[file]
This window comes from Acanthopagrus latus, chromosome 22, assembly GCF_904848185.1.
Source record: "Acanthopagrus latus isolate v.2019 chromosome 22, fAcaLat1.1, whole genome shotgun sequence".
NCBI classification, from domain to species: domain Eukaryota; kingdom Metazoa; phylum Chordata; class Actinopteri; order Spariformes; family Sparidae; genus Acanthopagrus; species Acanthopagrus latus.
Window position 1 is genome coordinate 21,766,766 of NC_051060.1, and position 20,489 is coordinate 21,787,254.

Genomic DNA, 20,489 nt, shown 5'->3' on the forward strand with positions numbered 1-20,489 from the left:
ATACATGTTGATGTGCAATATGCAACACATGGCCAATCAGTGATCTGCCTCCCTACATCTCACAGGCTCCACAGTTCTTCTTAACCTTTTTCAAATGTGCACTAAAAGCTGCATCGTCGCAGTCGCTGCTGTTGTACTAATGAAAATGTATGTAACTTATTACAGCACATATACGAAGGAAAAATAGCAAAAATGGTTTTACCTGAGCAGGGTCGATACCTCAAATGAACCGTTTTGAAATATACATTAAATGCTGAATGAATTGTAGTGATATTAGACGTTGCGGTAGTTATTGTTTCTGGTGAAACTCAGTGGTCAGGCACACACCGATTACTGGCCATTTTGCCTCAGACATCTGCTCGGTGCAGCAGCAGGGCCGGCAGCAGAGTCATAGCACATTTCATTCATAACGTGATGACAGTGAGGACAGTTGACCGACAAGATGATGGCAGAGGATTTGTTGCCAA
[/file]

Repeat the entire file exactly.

This window comes from Acanthopagrus latus, chromosome 22, assembly GCF_904848185.1.
Source record: "Acanthopagrus latus isolate v.2019 chromosome 22, fAcaLat1.1, whole genome shotgun sequence".
NCBI classification, from domain to species: domain Eukaryota; kingdom Metazoa; phylum Chordata; class Actinopteri; order Spariformes; family Sparidae; genus Acanthopagrus; species Acanthopagrus latus.
Window position 1 is genome coordinate 21,766,766 of NC_051060.1, and position 20,489 is coordinate 21,787,254.

Genomic DNA, 20,489 nt, shown 5'->3' on the forward strand with positions numbered 1-20,489 from the left:
ATACATGTTGATGTGCAATATGCAACACATGGCCAATCAGTGATCTGCCTCCCTACATCTCACAGGCTCCACAGTTCTTCTTAACCTTTTTCAAATGTGCACTAAAAGCTGCATCGTCGCAGTCGCTGCTGTTGTACTAATGAAAATGTATGTAACTTATTACAGCACATATACGAAGGAAAAATAGCAAAAATGGTTTTACCTGAGCAGGGTCGATACCTCAAATGAACCGTTTTGAAATATACATTAAATGCTGAATGAATTGTAGTGATATTAGACGTTGCGGTAGTTATTGTTTCTGGTGAAACTCAGTGGTCAGGCACACACCGATTACTGGCCATTTTGCCTCAGACATCTGCTCGGTGCAGCAGCAGGGCCGGCAGCAGAGTCATAGCACATTTCATTCATAACGTGATGACAGTGAGGACAGTTGACCGACAAGATGATGGCAGAGGATTTGTTGCCAA